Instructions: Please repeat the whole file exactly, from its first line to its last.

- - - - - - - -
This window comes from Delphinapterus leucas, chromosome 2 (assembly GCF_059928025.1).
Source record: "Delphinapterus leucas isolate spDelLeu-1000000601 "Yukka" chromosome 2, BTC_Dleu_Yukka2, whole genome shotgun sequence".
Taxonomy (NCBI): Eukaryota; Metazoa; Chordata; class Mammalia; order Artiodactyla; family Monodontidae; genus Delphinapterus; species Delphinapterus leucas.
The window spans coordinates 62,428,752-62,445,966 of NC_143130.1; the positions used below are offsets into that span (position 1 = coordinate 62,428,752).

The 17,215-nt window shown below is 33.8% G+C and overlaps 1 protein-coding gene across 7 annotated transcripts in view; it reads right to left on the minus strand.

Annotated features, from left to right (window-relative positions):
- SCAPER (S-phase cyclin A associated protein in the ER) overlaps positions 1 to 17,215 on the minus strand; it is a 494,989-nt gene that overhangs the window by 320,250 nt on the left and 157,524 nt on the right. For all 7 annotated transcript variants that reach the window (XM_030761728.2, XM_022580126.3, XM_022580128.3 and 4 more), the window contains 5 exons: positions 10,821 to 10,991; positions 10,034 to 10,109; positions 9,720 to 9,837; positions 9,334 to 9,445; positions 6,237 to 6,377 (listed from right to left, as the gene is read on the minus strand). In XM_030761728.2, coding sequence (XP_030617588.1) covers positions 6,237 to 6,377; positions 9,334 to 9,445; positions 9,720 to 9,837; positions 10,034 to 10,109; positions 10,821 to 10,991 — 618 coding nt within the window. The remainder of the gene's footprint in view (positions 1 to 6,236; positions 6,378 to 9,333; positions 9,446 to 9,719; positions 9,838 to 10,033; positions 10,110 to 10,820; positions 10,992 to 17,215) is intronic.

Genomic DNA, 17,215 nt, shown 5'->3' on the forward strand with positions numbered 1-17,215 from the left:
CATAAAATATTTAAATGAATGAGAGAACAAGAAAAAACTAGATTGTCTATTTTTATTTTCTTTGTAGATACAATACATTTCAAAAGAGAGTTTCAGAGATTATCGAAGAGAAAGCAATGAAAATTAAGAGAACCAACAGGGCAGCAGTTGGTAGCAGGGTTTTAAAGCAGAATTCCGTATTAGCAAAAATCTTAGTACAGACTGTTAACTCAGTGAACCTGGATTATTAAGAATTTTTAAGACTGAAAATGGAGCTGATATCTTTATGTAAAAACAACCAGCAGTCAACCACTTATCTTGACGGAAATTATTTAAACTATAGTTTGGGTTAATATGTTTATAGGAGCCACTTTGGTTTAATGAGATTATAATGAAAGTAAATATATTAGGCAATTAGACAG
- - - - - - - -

This window comes from Delphinapterus leucas, chromosome 2 (assembly GCF_059928025.1).
Source record: "Delphinapterus leucas isolate spDelLeu-1000000601 "Yukka" chromosome 2, BTC_Dleu_Yukka2, whole genome shotgun sequence".
Taxonomy (NCBI): Eukaryota; Metazoa; Chordata; class Mammalia; order Artiodactyla; family Monodontidae; genus Delphinapterus; species Delphinapterus leucas.
The window spans coordinates 62,428,752-62,445,966 of NC_143130.1; the positions used below are offsets into that span (position 1 = coordinate 62,428,752).

The 17,215-nt window shown below is 33.8% G+C and overlaps 1 protein-coding gene across 7 annotated transcripts in view; it reads right to left on the minus strand.

Annotated features, from left to right (window-relative positions):
- SCAPER (S-phase cyclin A associated protein in the ER) overlaps positions 1 to 17,215 on the minus strand; it is a 494,989-nt gene that overhangs the window by 320,250 nt on the left and 157,524 nt on the right. For all 7 annotated transcript variants that reach the window (XM_030761728.2, XM_022580126.3, XM_022580128.3 and 4 more), the window contains 5 exons: positions 10,821 to 10,991; positions 10,034 to 10,109; positions 9,720 to 9,837; positions 9,334 to 9,445; positions 6,237 to 6,377 (listed from right to left, as the gene is read on the minus strand). In XM_030761728.2, coding sequence (XP_030617588.1) covers positions 6,237 to 6,377; positions 9,334 to 9,445; positions 9,720 to 9,837; positions 10,034 to 10,109; positions 10,821 to 10,991 — 618 coding nt within the window. The remainder of the gene's footprint in view (positions 1 to 6,236; positions 6,378 to 9,333; positions 9,446 to 9,719; positions 9,838 to 10,033; positions 10,110 to 10,820; positions 10,992 to 17,215) is intronic.

Genomic DNA, 17,215 nt, shown 5'->3' on the forward strand with positions numbered 1-17,215 from the left:
CATAAAATATTTAAATGAATGAGAGAACAAGAAAAAACTAGATTGTCTATTTTTATTTTCTTTGTAGATACAATACATTTCAAAAGAGAGTTTCAGAGATTATCGAAGAGAAAGCAATGAAAATTAAGAGAACCAACAGGGCAGCAGTTGGTAGCAGGGTTTTAAAGCAGAATTCCGTATTAGCAAAAATCTTAGTACAGACTGTTAACTCAGTGAACCTGGATTATTAAGAATTTTTAAGACTGAAAATGGAGCTGATATCTTTATGTAAAAACAACCAGCAGTCAACCACTTATCTTGACGGAAATTATTTAAACTATAGTTTGGGTTAATATGTTTATAGGAGCCACTTTGGTTTAATGAGATTATAATGAAAGTAAATATATTAGGCAATTAGACAG